# I've formulated my optimization model; now what?

I've formulated my linear/nonlinear/integer/mixed-integer optimization problem in algebraic form (possibly with the help of the folks on this site).

Now what? How do I solve it?

• I wrote this Q&A to help people who ask about a formulation but then need some guidance about how to implement and solve the resulting formulation. I'm thinking especially about questions from people who might be new to OR but are aware that OR is good at solving certain types of problems. They post here, we help them formulate their problem, and then they realize that they don't know how to solve it. – LarrySnyder610 Sep 21 '19 at 1:08
• Examples include this one and this one. I welcome your feedback; feel free to post comments or make suggested edits to my answer. Or to post your own. – LarrySnyder610 Sep 21 '19 at 1:09

You need to send your model to a solver. Let's discuss the "solver" part and the "send" part separately.

The "solver" part:

A solver is a piece of software that implements a general-purpose algorithm for solving optimization problems. Solvers implement algorithms like the simplex method, interior point methods, branch-and-bound, and branch-and-cut. Their goal is to be able to solve any problem, within certain classes (linear, integer, nonlinear, convex, etc.), that you can dream up.

(That's the goal. A solver's ability to solve your actual problem depends on the structure of your problem, the size of your instance, and many other factors.)

A (very non-exhaustive) list of commercial solvers includes CPLEX, Gurobi, and Mosek. A (similarly non-exhaustive) list of open-source solvers includes OpenSolver for Excel, as well as the large suite of solvers in the COIN-OR project.

There are many factors to consider when choosing a solver, including performance, cost, reliability, and the type of problems it is capable of solving (linear, integer, quadratic, second-order cone, etc.).

The "send" part:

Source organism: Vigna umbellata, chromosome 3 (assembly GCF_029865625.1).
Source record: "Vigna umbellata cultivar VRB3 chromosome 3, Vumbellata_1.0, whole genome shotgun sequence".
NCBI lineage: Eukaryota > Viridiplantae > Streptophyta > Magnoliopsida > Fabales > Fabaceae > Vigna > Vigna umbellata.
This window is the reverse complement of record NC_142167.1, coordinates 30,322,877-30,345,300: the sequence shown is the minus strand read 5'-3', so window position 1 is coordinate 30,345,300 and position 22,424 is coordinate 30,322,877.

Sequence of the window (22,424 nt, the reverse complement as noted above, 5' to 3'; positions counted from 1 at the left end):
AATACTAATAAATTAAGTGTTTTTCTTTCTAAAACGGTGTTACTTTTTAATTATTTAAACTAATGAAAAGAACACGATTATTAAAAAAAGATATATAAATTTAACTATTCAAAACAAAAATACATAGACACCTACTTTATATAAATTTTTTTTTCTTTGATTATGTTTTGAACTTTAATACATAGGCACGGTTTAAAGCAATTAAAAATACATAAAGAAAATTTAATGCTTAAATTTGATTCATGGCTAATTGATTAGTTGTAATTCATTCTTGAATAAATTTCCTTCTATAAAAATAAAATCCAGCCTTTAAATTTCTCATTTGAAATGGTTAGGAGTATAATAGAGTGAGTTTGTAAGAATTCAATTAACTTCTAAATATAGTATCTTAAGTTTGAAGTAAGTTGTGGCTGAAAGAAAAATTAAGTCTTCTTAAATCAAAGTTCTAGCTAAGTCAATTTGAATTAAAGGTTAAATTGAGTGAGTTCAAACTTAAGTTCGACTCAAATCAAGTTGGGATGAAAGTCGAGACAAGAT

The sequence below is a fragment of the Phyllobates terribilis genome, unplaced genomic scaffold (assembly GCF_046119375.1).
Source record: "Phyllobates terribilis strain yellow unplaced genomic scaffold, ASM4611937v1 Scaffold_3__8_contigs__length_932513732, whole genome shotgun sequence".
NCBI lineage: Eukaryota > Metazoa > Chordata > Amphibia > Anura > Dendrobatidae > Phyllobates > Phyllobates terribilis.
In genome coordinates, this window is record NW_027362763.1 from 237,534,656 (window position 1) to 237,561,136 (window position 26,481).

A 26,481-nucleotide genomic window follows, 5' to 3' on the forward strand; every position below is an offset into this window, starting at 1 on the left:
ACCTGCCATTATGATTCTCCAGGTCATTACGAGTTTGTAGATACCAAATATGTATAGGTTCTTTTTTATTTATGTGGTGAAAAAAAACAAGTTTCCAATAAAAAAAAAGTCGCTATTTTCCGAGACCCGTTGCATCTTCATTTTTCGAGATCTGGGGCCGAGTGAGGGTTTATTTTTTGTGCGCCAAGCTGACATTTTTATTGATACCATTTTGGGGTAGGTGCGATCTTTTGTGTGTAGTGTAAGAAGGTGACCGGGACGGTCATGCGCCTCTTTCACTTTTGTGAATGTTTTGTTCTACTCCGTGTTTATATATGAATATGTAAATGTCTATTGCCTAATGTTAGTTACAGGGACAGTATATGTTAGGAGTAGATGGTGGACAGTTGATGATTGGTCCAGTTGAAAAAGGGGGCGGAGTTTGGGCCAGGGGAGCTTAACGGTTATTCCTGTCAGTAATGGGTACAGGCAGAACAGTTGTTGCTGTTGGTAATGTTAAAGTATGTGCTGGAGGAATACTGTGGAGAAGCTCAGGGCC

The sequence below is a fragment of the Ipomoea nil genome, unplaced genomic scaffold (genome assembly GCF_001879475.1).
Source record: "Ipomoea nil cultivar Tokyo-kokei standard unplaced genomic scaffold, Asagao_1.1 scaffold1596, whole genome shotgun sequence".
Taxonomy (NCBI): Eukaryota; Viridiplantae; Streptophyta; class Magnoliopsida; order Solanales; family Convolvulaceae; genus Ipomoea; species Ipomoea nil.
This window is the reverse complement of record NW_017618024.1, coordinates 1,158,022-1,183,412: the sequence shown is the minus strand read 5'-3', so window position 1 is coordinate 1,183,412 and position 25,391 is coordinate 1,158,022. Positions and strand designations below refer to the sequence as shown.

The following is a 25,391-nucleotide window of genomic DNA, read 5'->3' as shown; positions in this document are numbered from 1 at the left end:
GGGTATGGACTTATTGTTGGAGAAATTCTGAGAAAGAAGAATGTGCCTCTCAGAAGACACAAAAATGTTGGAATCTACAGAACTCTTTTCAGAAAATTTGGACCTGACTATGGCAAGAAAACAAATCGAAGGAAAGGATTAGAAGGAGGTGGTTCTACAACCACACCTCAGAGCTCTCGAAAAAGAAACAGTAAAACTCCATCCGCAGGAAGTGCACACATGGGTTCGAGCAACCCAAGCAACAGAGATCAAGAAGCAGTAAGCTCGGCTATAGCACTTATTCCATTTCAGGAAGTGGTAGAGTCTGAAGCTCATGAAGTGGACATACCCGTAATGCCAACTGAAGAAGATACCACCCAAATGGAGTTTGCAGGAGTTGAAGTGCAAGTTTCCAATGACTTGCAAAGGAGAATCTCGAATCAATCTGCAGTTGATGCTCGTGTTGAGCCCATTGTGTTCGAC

For the sake of simplicity, let's assume that your problem is a linear program (LP), which you have formulated algebraically as something like this: \begin{alignat*}{2} \text{minimize} \quad & \sum_{j=1}^n c_jx_j \\ \text{subject to} \quad & \sum_{j=1}^n a_{ij}x_j \le b_i &\qquad& \forall i=1,\ldots,m \\ & x_j \ge 0 && \forall j=1,\ldots,n \end{alignat*} Or, in matrix form: \begin{align*} \text{minimize} \quad & \mathbf{cx} \\ \text{subject to} \quad & \mathbf{Ax} \le {\mathbf b} \\ & {\mathbf x} \ge {\mathbf 0} \end{align*} The solver needs to know the matrix $$\mathbf{A}$$ and the vectors $$\mathbf{c}$$ and $$\mathbf{b}$$, as well as some other information like the sense of the objective function (min/max), bounds on the decision variables, etc.

The naive way to approach this is to build the matrix and vectors explicitly and then pass them to the solver. This is possible—for example, MATLAB's linprog function works like this—but it is extremely tedious and error-prone if your model is anything other than a tiny, toy model.

An easier and much more flexible approach is to use a modeling language, or modeling package in a language of your choice. Modeling languages/packages will do the tedious work of translating your algebraic model into one that a solver can understand, and the reverse work of translating the solver's output into formats that you can understand.

Modeling languages include AMPL, GAMS, and OPL. They are standalone programming languages specialized for mathematical optimization, with their own syntax, commands, etc. Some are free, others are not, and some have free trial versions or free licenses for academia or other special uses.

Modeling packages are meant to be used within another programming language. These include PuLP and Pyomo for Python, JuMP for Julia, and YALMIP for MATLAB. For the most part these packages are free.

In addition, some commercial solvers offer their own modeling packages. These include gurobipy for Gurobi + Python, docplex for CPLEX + Python, and CPLEX Concert Technologies for CPLEX + C++, Java, or C#. In the special case of Excel's Solver and OpenSolver, Excel plays the role of the modeling language.

More about modeling languages/packages on OR.SE: